In many ways, Black Panther is a standard Marvel movie.
Its characters have very clear moral standards, though those standards are called into question. It's heavy on the backstory. There's some cool technology, which is all explained to us in a dialogue-heavy scene. Everything you need to know is laid out on the table, without much room for interpretation. There is a clear hero and a clear villain.
However, it is the nature of this villain-hero duo that sets the movie apart from other recent Marvel movies. For one, the villain is not out to destroy the world for the sake of destruction. He has a motive that the viewer can empathize with, and even though he ultimately does not succeed at his goals (spoiler alert, if you really need that), some of his critiques of Wakanda are taken into account.
This is a movie not about some vague idea of "good" vs. "evil" but about the complex moral issues that arise when a successful, advanced African country is faced with a world where the majority of Africans are oppressed. Do they have an obligation to provide aid to help out other members of their race abroad, or would this jeopardize their current peace? If they do help out, especially with violence, do they just become colonizers?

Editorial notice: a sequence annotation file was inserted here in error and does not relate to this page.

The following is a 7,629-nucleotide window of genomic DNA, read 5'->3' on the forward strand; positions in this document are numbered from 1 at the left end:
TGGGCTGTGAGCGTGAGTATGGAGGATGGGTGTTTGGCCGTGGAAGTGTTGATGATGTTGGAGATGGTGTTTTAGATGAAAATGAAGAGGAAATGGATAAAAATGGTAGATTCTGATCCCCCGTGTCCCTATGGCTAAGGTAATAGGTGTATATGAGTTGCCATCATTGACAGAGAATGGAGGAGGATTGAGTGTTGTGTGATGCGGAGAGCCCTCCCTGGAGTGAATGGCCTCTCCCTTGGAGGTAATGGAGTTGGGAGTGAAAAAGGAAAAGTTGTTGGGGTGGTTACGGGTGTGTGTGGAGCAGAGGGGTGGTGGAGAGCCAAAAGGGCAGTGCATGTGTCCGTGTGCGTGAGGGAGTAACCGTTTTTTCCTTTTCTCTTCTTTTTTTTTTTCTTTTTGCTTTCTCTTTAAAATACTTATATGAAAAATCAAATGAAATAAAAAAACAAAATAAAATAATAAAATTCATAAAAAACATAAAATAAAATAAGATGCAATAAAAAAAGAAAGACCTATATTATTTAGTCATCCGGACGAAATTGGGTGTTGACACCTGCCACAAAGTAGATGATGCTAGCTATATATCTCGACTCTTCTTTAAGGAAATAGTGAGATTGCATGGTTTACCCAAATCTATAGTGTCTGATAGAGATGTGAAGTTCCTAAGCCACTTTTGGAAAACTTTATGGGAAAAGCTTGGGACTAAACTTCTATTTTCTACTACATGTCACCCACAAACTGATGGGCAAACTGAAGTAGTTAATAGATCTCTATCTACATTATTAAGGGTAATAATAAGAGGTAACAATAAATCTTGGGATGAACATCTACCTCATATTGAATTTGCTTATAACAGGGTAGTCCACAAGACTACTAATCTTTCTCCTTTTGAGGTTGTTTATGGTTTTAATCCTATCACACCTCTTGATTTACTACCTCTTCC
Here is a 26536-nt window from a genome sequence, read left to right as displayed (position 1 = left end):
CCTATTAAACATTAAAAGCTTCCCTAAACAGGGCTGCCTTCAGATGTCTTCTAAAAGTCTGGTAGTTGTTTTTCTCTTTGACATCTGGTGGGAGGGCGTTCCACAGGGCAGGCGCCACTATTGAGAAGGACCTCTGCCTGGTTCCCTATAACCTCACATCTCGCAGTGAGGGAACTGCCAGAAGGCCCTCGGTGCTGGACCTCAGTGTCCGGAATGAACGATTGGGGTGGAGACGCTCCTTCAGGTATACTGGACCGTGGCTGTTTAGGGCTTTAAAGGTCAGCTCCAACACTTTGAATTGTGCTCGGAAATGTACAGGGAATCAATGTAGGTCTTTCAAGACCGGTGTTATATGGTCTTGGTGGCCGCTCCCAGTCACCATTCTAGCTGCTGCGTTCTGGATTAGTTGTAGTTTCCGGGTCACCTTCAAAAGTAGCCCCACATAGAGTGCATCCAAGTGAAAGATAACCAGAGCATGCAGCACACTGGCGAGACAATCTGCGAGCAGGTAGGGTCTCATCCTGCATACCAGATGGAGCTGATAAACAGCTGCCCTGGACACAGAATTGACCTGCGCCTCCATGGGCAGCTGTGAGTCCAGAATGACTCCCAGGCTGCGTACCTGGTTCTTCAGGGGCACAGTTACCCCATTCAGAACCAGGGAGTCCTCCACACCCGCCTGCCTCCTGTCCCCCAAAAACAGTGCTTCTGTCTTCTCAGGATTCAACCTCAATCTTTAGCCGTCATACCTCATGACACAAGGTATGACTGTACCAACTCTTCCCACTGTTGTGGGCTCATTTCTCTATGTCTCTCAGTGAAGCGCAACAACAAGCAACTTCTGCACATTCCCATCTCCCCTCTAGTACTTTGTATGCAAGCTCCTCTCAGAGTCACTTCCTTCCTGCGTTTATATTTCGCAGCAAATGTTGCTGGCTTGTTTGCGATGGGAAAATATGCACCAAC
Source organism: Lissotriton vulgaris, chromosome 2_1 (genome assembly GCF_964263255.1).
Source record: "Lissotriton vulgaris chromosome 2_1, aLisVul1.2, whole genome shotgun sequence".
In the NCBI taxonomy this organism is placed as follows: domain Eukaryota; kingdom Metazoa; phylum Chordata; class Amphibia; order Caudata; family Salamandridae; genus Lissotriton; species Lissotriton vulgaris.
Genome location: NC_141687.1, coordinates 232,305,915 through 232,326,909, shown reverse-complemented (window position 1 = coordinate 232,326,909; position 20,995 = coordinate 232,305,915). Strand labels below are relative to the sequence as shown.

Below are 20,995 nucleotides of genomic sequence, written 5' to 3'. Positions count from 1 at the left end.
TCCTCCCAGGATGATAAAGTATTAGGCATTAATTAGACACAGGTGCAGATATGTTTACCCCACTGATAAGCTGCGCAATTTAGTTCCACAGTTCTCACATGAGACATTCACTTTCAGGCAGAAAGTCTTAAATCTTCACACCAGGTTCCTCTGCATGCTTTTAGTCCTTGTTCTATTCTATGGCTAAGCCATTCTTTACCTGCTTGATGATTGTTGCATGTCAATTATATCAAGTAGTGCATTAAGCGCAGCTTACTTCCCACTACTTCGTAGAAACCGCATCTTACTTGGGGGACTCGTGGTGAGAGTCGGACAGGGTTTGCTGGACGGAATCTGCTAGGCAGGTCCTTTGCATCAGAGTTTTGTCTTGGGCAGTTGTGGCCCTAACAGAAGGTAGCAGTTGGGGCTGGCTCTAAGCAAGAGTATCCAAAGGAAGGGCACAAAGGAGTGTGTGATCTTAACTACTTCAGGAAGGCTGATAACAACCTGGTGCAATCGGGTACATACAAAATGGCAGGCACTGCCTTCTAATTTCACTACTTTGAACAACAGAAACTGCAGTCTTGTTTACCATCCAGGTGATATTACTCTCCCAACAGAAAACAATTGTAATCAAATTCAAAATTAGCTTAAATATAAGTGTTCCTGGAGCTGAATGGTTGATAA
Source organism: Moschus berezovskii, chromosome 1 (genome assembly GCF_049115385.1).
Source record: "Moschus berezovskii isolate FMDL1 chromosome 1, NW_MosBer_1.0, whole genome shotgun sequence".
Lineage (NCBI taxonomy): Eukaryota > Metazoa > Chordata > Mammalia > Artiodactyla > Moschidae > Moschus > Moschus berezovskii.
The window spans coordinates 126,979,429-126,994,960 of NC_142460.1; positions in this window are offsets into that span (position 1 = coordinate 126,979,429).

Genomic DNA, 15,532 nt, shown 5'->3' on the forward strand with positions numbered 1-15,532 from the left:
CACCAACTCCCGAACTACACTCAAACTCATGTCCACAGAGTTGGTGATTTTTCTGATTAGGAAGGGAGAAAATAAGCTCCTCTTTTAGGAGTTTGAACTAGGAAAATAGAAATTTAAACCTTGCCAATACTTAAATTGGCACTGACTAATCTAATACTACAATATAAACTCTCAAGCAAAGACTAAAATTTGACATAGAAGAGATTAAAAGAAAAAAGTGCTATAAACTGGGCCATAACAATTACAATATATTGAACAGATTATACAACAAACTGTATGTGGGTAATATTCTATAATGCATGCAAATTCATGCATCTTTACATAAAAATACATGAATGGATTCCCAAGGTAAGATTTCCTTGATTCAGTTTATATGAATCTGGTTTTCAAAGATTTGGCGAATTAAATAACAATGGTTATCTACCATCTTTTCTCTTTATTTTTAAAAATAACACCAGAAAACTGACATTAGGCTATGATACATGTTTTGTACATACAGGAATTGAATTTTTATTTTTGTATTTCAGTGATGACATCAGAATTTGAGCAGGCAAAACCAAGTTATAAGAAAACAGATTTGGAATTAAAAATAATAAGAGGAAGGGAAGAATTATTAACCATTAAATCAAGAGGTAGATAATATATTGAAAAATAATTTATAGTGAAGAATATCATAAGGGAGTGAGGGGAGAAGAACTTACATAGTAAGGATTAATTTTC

This is a film that is able to ask where we would be if groups like the Black Panthers (the political organization, not the superhero) were given the means to actually overthrow white supremacy. That's pretty radical for a Disney-owned superhero movie.
While it has a happy ending for all of its heroes and does not of course fully endorse the radical political ideas it introduces, the fact that these ideas are not seen wholly negatively is a huge step. The viewer is made to actually consider the reasons behind why armed revolt against white people would be appealing to many African Americans.
Black Panther is the perfect example of a genre film that acts as a "sugar-coated pill." It uses the conventions of superhero movies that fans of the genre will appreciate telling a story of massive importance, shining a light on complex moral and social issues. It also highlights an incredibly underrepresented group in popular culture and shows the breadth of their culture and history without tokenism or ever feeling like its trying to be educational or preachy.
Black Panther is exactly the kind of blockbuster movie our society needs right now. In a world that is increasingly divided on race, seeing a mainstream movie that deals with the issue in a thought-provoking way is a breath of fresh air. It's heartening that uncomfortable questions about racial politics are being asked by movies like this, and the financial success of this film opens the door for Marvel and other big-budget studios to continue this trend.